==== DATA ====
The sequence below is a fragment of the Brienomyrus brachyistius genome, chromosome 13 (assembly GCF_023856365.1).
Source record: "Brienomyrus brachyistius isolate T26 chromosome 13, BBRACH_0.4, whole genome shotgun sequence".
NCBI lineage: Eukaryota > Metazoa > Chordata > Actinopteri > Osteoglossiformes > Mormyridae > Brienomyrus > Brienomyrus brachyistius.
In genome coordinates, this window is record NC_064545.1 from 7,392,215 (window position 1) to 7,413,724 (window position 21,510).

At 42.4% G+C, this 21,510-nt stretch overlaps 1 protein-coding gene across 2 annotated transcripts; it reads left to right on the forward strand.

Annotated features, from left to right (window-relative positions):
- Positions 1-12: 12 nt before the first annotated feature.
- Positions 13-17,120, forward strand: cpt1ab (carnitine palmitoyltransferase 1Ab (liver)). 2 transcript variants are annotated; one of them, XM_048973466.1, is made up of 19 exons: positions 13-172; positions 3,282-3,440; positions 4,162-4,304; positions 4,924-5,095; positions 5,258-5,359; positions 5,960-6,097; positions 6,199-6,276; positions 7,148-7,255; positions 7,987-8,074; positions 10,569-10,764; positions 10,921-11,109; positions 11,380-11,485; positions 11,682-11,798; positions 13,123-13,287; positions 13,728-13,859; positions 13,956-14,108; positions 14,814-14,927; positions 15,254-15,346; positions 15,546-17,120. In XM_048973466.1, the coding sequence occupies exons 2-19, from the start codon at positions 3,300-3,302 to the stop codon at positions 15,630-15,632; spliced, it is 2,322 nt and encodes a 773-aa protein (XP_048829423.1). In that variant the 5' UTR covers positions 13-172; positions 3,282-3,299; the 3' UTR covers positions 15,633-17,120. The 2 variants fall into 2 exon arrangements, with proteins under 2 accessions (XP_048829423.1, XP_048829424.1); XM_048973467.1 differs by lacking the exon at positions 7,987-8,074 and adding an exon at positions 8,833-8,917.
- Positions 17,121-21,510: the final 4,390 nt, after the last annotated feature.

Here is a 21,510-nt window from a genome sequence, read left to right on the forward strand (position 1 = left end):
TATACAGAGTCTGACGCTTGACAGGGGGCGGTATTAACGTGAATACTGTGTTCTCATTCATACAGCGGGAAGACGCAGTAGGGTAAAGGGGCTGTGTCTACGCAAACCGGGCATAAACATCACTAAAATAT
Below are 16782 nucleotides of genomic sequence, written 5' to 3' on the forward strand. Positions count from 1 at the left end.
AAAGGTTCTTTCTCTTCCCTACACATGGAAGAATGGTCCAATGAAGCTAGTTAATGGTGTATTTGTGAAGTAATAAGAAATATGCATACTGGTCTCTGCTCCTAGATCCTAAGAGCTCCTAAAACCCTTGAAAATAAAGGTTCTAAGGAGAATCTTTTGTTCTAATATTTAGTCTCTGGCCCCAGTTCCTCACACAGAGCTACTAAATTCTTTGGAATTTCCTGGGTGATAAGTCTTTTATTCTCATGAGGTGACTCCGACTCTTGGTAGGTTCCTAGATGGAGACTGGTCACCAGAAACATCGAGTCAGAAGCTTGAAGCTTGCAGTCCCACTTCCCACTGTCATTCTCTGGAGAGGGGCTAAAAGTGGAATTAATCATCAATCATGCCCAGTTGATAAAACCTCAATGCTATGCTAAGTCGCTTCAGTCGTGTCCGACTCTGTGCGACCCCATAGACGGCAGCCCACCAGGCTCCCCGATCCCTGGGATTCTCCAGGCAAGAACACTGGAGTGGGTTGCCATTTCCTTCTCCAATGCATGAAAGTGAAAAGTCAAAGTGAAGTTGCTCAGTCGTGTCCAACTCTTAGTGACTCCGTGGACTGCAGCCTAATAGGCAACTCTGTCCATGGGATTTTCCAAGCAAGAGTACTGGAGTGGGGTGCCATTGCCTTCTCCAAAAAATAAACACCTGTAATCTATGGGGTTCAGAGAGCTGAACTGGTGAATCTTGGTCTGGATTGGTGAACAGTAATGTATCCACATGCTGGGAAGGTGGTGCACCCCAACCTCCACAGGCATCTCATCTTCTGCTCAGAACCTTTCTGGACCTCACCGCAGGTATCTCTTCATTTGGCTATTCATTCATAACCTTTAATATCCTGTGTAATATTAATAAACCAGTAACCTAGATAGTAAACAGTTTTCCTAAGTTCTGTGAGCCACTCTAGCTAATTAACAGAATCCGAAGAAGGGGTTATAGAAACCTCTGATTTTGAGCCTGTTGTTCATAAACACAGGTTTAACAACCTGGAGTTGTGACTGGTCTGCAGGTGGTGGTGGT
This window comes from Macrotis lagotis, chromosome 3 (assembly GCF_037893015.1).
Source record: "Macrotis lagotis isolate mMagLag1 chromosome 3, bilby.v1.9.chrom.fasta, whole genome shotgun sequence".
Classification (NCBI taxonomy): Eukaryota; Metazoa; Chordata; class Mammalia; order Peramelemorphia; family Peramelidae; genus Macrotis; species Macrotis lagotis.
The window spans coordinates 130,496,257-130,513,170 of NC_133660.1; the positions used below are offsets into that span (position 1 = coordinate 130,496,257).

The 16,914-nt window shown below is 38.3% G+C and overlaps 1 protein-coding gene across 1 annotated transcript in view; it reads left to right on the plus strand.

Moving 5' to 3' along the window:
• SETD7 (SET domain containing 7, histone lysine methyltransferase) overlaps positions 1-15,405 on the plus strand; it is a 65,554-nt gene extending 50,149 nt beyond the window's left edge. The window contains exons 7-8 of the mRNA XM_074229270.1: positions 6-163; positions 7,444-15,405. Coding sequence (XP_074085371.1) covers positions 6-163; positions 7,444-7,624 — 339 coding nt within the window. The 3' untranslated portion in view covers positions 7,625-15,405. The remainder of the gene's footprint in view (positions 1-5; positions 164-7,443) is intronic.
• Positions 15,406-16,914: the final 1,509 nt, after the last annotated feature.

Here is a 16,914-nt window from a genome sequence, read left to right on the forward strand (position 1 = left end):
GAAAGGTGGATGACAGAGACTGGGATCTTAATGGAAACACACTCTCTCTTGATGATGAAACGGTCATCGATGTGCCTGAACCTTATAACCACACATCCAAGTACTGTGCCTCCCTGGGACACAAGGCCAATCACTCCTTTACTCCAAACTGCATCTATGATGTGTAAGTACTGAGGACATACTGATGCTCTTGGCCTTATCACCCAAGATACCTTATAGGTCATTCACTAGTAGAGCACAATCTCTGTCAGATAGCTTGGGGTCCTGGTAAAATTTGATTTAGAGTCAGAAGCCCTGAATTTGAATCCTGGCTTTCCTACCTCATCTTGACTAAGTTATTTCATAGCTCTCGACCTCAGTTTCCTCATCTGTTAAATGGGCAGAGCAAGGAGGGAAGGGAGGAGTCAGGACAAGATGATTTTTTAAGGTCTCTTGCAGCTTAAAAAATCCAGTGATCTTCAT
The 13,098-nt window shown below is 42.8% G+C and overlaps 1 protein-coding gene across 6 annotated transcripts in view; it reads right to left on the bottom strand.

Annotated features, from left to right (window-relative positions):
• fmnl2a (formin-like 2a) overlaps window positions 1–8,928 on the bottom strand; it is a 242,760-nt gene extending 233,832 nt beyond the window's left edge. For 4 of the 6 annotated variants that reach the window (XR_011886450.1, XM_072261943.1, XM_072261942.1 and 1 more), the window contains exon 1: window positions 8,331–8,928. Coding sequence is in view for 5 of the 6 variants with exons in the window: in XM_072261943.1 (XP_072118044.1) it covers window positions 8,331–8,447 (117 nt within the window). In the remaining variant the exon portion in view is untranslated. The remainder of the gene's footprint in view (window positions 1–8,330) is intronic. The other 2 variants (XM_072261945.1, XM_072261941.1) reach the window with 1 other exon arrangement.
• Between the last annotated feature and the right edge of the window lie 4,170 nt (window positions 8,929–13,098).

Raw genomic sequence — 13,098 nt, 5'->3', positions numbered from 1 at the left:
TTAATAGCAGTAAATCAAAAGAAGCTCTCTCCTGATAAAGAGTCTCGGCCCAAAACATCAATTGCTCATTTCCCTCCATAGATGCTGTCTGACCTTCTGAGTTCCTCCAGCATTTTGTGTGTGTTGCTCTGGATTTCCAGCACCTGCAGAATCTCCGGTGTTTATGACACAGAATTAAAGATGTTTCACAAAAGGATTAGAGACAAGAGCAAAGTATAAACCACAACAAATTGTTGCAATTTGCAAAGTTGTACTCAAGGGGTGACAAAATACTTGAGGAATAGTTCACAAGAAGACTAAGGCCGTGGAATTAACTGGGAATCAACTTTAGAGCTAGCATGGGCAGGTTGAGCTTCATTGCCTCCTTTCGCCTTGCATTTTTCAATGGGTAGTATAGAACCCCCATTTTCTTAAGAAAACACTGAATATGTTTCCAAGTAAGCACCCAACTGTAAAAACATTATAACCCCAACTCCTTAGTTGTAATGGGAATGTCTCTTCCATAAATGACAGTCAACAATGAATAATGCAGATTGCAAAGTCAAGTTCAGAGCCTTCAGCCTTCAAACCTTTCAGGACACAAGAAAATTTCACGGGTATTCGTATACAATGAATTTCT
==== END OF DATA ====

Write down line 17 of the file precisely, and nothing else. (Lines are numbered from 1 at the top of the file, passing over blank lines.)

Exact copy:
The window spans coordinates 130,496,257-130,513,170 of NC_133660.1; the positions used below are offsets into that span (position 1 = coordinate 130,496,257).